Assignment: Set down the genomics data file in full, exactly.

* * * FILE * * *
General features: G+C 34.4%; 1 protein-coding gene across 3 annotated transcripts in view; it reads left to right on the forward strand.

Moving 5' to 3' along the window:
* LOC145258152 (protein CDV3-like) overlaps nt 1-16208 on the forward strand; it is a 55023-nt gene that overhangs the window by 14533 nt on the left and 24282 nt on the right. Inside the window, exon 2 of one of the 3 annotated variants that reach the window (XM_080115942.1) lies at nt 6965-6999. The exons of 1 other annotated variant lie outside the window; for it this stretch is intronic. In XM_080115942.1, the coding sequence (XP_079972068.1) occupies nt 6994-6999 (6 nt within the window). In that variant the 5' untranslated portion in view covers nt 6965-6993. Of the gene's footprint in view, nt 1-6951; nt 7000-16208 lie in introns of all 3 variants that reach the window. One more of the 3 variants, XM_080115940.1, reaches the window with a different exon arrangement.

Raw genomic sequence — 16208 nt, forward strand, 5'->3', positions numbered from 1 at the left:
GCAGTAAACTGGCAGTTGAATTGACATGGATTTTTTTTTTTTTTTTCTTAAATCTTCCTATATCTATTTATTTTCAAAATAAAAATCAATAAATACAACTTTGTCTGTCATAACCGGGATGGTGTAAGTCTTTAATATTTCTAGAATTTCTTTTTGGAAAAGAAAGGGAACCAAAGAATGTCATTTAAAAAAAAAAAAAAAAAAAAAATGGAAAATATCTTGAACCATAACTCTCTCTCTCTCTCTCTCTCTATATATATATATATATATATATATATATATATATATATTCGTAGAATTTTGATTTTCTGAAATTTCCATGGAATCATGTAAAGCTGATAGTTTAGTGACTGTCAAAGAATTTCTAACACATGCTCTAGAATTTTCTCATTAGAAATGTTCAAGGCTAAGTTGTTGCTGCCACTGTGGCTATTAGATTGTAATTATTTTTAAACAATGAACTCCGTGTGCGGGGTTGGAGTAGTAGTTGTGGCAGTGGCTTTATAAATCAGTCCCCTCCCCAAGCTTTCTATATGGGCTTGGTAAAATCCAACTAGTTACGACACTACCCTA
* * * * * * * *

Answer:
General features: G+C 34.4%; 1 protein-coding gene across 3 annotated transcripts in view; it reads left to right on the forward strand.

Moving 5' to 3' along the window:
* LOC145258152 (protein CDV3-like) overlaps nt 1-16208 on the forward strand; it is a 55023-nt gene that overhangs the window by 14533 nt on the left and 24282 nt on the right. Inside the window, exon 2 of one of the 3 annotated variants that reach the window (XM_080115942.1) lies at nt 6965-6999. The exons of 1 other annotated variant lie outside the window; for it this stretch is intronic. In XM_080115942.1, the coding sequence (XP_079972068.1) occupies nt 6994-6999 (6 nt within the window). In that variant the 5' untranslated portion in view covers nt 6965-6993. Of the gene's footprint in view, nt 1-6951; nt 7000-16208 lie in introns of all 3 variants that reach the window. One more of the 3 variants, XM_080115940.1, reaches the window with a different exon arrangement.

Raw genomic sequence — 16208 nt, forward strand, 5'->3', positions numbered from 1 at the left:
GCAGTAAACTGGCAGTTGAATTGACATGGATTTTTTTTTTTTTTTTCTTAAATCTTCCTATATCTATTTATTTTCAAAATAAAAATCAATAAATACAACTTTGTCTGTCATAACCGGGATGGTGTAAGTCTTTAATATTTCTAGAATTTCTTTTTGGAAAAGAAAGGGAACCAAAGAATGTCATTTAAAAAAAAAAAAAAAAAAAAAATGGAAAATATCTTGAACCATAACTCTCTCTCTCTCTCTCTCTCTATATATATATATATATATATATATATATATATATATATTCGTAGAATTTTGATTTTCTGAAATTTCCATGGAATCATGTAAAGCTGATAGTTTAGTGACTGTCAAAGAATTTCTAACACATGCTCTAGAATTTTCTCATTAGAAATGTTCAAGGCTAAGTTGTTGCTGCCACTGTGGCTATTAGATTGTAATTATTTTTAAACAATGAACTCCGTGTGCGGGGTTGGAGTAGTAGTTGTGGCAGTGGCTTTATAAATCAGTCCCCTCCCCAAGCTTTCTATATGGGCTTGGTAAAATCCAACTAGTTACGACACTACCCTA